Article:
But plenty of companies have not abandoned their equity plans. In January, Morning Consult found that more than 80% of executives say DEI is critical to their business strategies, and more than 60% say they anticipate such strategies only becoming more important.

Beware of the 'glass cliff'

Some women hired into high-ranking roles may find it untenable to stay.

"They sometimes stack the odds against them before they even start the job," said Njuki, referring to the "glass cliff." The term was coined by researchers who studied the phenomenon whereby a person from an underrepresented background is promoted to a senior leadership position during a difficult time for a company and the risk of failure is high. It disproportionately impacts women. They are put in leadership roles when a company is in decline, which provides a justification when they are asked to leave a job.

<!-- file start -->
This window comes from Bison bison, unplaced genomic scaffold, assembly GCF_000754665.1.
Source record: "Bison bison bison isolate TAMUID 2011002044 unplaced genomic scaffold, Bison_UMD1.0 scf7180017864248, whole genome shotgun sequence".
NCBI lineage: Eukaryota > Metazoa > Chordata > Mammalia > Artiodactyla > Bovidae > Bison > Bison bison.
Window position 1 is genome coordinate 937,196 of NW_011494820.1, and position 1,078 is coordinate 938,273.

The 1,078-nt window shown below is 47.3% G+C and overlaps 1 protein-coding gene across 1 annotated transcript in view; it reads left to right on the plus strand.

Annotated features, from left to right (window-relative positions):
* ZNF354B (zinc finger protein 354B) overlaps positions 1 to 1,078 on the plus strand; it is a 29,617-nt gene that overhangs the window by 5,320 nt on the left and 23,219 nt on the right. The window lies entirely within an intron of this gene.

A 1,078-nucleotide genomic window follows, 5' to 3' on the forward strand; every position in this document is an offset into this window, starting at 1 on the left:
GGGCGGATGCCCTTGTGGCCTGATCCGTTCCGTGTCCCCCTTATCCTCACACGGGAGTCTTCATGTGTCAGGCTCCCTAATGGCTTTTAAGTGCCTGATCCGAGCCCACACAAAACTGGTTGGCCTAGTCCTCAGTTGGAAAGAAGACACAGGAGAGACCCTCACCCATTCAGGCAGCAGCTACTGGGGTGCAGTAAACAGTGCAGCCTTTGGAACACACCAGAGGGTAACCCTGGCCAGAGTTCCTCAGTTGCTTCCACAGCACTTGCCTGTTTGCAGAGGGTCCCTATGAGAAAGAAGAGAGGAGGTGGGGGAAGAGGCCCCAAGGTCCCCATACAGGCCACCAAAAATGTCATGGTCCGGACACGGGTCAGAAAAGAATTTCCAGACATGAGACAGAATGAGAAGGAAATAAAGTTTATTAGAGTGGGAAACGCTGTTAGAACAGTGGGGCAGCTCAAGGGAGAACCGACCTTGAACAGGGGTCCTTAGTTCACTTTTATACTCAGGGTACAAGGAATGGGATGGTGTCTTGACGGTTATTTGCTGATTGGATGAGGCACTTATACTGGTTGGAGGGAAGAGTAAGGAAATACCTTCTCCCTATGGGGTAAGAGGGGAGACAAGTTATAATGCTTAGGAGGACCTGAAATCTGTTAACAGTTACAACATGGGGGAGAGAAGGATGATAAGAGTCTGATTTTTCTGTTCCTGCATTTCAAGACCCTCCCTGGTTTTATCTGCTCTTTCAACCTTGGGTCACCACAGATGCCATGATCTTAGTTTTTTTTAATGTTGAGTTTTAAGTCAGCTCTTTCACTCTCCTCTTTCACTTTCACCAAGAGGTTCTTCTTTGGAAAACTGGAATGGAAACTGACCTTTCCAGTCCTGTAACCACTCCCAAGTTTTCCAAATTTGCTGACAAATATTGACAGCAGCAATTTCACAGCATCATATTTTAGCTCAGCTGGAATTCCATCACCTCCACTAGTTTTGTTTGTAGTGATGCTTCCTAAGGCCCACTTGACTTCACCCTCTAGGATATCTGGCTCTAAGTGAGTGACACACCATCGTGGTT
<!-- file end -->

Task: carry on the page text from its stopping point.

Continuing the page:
Njuki added that while hiring women is important, "it is even more important that they be hired in companies that are doing well."

According to the 2023 Women in the Workplace report by McKinsey and LeanIn.org, gender representation in leadership remains imbalanced. Men hold roughly 52% of entry-level positions, and women about 47%. At the senior manager level, men constitute 60% of the workforce, while women make up 33%. With each jump in rank, the gap grows. Only 28% of executives are women.

More women in 6-figure jobs doesn't necessarily mean the pay gap is closing

Though equal representation in leadership may lag, could the data from iCIMS signal a change in the gender pay gap?

A six-figure salary doesn't mean a woman is paid equitably against her male peers. "The fact that they are applying for these six-figure jobs does not imply that the gender pay gap is narrowing," says Njuki. "This would require a comparison between the women in those six-figure jobs and the men in those six-figure jobs."

Rodgers is hopeful and believes the trend is a positive signal. "A big reason for the gender pay gap is not enough women in the higher-paid managerial and leadership positions. It's not going to eliminate the pay gap, but it should help to close it."